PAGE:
We now ascended a hill not very steep of about a mile and half, till we came to the side of a small lake, from whence Snowdon properly so called begins to rise. We had the mortification to find the top of the mountain completely covered with clouds which seemed rather inclined to thicken and descend lower; we marched on however, in hopes it might clear up; the wind increased to a violent gale and as we advanced higher made it almost impossible to stand. After clambering about half a mile with frequent rests under the shelter if the rocks we all were of the opinion that the wind was too violent to venture any further. The guide assured us that we were past the most difficult part of the enterprise but did not suppose that if we were to reach the Wyddfa that we should enjoy any prospect at all.

For the honour of female resolution it must be recorded that the ladies advanced some yards further than the gentlemen thought proper to do. But the whole company were unanimous that the attempt in calm weather would be not very difficult or dangerous. From the place we got up to, the prospect of the surrounding hills and lakes was very good; Ireland and the Isle of Man appeared like clouds at a great distance. The descent was rather alarming. At one place where a precipice overhangs the vale of Llanberis, it was with difficulty we prevented Johns?? from showing us the nearest way down.

[additional note] The ladies often lost their legs; handkerchiefs flew about among the rocks and our guide skipped like a goat to the very edge of the precipice to recover them. One fair lady had her hat and nightcap (which they had the precaution to tie close to their heads) entirely blown off and her hair streamed like a “meteor to the troubled air” [Thomas Gray, The Bard, i. 2]. Many other ludicrous accidents happened in the storm too tedious to mention. [end of note]

By the aid of shrub (not what grew on the mountain for there was not even sprigs of heath) but the shrub we carried with us in a bottle, we descended the steep and made our repast on the provision we had brought from Caernarfon, by the peat fire of the friendly cottage of our guide Ellis Griffith.

[additional note] This man told us he paid £28 per ann. for his farm; kept about 19 little cows, and lived almost entirely on the produce of the dairy as their beverage was nothing but milk or whey. His demesne was pretty extensive reaching from Llyn Gwethlan [Llyn Cwellyn] to the Wyddfa, that is about three miles and a half long by one mile broad. The family consisted of a man and his wife a son and 2 daughters; one of whom, being handsome was most industriously kept out of sight. [end of note]
Anon [Mr M? of Belmont, in or near Hereford], NLW Mss 9352A, [f. 18v]
Jones, Dewi, The Botanists and Guides of Snowdonia, (Gwasg Carreg Gwalch, 1996), p. 67

1796
Arthur Aikin (1773-1854) was accompanied by Charles Kinder and Charles Rochemont on his second recorded ascent of Snowdon. It was undertaken ‘partly for amusement, but principally as a supplement to the mineralogical studies of the author.’ The entry is dated 7th August, 1796, a Sunday.
The day appearing favourable, we set out this morning to ascend Snowdon; it being Sunday we were unable to procure a guide, but, well apprized of the fickleness of the weather, we did not choose to let slip the favourable opportunity which now offered for our expedition. About five miles from Beddgelert, near the second lake on the road to Caernarvon, we quitted the highway, and began to ascend the mountain by an easy though circuitous road; we sound no difficulty except what arose from the heat of the day, and the boggy texture of the lower region of Snowdon. A vast number of black cattle and sheep find pasturage on the sides of this and the adjoining mountains, …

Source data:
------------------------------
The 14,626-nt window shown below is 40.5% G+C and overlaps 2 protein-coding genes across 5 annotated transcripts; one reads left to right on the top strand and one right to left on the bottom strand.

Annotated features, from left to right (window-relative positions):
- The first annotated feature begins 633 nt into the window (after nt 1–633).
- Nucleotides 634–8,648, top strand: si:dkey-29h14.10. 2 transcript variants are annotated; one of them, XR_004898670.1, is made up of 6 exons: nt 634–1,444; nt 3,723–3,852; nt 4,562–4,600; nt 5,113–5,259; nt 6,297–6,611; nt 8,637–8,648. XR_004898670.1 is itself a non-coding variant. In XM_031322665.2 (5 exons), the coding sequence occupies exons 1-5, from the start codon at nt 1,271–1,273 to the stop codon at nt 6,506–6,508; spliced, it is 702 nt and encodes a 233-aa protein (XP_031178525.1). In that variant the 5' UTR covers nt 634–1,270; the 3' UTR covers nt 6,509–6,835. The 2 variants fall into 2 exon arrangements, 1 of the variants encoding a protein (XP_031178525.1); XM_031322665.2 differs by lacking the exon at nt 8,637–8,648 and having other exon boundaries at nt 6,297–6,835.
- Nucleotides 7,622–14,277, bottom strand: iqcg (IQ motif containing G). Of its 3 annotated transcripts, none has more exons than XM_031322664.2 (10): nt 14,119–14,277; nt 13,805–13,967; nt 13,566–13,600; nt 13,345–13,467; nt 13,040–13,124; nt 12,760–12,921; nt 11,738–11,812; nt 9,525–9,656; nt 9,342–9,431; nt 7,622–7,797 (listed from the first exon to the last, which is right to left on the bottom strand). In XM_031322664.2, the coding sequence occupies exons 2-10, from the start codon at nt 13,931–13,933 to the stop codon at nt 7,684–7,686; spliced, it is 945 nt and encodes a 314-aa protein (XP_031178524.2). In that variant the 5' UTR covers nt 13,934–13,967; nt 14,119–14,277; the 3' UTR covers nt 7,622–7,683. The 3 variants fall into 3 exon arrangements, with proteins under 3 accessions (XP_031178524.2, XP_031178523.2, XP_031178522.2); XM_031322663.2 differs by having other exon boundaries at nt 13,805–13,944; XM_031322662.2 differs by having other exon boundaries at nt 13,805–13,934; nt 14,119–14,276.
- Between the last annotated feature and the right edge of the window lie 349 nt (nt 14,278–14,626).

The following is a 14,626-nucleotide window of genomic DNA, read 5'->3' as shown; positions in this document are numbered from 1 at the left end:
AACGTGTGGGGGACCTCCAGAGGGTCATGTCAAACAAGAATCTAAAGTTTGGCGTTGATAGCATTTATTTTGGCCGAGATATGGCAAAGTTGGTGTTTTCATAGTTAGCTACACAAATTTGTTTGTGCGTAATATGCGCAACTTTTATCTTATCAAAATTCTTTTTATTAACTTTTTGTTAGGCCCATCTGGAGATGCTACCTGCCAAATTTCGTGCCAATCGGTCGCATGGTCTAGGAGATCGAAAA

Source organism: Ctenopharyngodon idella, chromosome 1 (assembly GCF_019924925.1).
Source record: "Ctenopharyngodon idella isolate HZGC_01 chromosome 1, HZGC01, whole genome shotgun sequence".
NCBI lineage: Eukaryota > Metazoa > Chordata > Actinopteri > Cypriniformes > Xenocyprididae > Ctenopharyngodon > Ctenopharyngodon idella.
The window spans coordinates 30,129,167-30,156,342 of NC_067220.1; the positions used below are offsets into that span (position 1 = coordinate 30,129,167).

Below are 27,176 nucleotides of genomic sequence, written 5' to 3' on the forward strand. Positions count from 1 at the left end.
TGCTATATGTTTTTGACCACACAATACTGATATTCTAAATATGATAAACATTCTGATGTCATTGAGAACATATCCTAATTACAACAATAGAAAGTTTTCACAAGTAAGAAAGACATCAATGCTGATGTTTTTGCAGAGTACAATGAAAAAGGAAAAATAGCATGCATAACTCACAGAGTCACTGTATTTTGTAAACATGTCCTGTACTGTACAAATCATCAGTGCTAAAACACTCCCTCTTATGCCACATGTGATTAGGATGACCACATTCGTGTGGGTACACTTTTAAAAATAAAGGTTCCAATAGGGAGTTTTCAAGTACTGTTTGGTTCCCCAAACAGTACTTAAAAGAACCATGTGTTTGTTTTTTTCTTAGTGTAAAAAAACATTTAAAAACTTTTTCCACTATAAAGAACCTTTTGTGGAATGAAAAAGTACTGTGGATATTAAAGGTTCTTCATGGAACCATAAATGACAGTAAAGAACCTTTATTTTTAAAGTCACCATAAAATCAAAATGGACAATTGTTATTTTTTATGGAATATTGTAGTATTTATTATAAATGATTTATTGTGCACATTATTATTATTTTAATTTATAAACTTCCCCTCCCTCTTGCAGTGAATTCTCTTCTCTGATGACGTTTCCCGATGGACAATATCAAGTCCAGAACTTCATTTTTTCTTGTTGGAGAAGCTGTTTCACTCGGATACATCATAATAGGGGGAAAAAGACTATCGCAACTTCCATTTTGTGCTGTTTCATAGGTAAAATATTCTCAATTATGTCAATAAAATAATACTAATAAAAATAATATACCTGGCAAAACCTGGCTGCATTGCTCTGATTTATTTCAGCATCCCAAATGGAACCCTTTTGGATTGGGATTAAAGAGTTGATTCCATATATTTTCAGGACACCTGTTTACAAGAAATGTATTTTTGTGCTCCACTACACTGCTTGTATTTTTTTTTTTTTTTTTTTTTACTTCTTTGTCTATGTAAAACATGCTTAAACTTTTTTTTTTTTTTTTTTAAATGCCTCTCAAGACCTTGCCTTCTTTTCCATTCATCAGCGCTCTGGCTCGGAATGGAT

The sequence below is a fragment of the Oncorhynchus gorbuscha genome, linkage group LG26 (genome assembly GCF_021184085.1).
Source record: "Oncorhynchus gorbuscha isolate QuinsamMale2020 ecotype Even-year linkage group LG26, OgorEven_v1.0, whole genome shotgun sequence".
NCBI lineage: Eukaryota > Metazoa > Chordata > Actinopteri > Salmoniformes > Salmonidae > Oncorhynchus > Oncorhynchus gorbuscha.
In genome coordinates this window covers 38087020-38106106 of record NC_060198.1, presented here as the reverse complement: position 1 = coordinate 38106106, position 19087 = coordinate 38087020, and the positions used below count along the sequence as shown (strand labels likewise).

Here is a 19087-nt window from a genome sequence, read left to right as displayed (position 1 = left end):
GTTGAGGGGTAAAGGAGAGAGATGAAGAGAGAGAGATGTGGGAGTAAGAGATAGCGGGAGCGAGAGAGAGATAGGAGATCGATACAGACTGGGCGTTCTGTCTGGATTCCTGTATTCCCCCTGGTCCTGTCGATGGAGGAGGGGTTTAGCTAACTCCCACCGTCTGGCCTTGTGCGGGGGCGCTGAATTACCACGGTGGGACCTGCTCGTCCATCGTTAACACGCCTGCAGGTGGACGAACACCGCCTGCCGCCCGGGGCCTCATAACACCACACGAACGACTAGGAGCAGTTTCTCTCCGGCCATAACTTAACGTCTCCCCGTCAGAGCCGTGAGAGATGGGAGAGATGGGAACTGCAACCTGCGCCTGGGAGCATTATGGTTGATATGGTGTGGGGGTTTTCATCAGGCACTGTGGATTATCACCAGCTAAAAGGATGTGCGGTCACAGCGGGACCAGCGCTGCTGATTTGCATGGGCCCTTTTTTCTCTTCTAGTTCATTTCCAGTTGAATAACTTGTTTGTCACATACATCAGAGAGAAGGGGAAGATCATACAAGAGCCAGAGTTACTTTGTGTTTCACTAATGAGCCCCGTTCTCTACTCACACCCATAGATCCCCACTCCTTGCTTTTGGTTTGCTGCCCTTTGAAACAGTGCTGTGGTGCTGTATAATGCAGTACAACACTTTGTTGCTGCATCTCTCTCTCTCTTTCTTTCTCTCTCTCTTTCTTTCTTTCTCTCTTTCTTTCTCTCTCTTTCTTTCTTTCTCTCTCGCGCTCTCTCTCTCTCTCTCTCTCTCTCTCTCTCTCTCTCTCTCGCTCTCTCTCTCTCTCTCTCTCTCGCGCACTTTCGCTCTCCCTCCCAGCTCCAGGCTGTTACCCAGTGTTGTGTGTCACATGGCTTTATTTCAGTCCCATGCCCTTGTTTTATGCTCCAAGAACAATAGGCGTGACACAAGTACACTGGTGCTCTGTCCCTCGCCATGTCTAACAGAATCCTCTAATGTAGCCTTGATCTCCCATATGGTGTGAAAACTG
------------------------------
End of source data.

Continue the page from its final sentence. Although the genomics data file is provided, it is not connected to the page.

In proportion as we continued to ascend, the surrounding hills appeared of less and less consequence in the landscape, and the distant horizon opened upon us with great splendour. The Isle of Anglesey appeared full in view, separated from the main land by the narrow strait of the Menai, but we were disappointed by observing the clouds thicken around the lofty summits of the adjoining mountains. In ascending still higher the prospect became more and more obscured, and after a while we plunged into a body of clouds that were resting around the summit, and entirely obscured every object only a few yards distant. We had still a great height to ascend, but found no difficulty, the rise being sufficiently gradual, and the rude heaps of rough stones affording a very firm and secure footing. When we had reached the very top of the mountain not a single object could be discovered through the thick mist. The wind was high, and the cold so piercing, as to make us take shelter behind a huge projecting cliff, where we waited a full hour in hopes that the prospect would brighten upon us – but in vain. Just above our heads was spread a light thin misty cloud, which was every now and then penetrated by the sunbeams; and sometimes a violent gust would sweep it away altogether, and discover beneath our feet a confused scene of cliffs, valleys, and lakes, and then another thick cloud would again bury everything in impenetrable obscurity. We at length found that it would be in vain to wait longer, and began to descend about an hour after we had reached the summit. … The mass of rock that goes under the name of Snowdon, is composed of various cliffs of different heights, rising one above the other; and even the peak itself of Snowdon scarcely out-rivals several of the more lofty summits that surround it on all sides; the altitude of the highest point of the mountain is about 3600 feet from the highwater mark on Caernarvon quay. The derivation of the name is evident, and it has been said, though erroneously, that snow is to be found all the year round in the hollows near the top of the mountain: the first snow that appears on it is usually about the beginning of November, and it is seldom entirely melted till the first or second week in June. Even in the middle of summer, however, the temperature of the summit of Snowdon is very low. On the morning of July 5, 1795, just after sunrise, I observed the thermometer at 34̊ ; and at one in the afternoon this day it stood at 48, while in the vale of Beddgelert, at seven in the morning, it was as high as 62. [see above]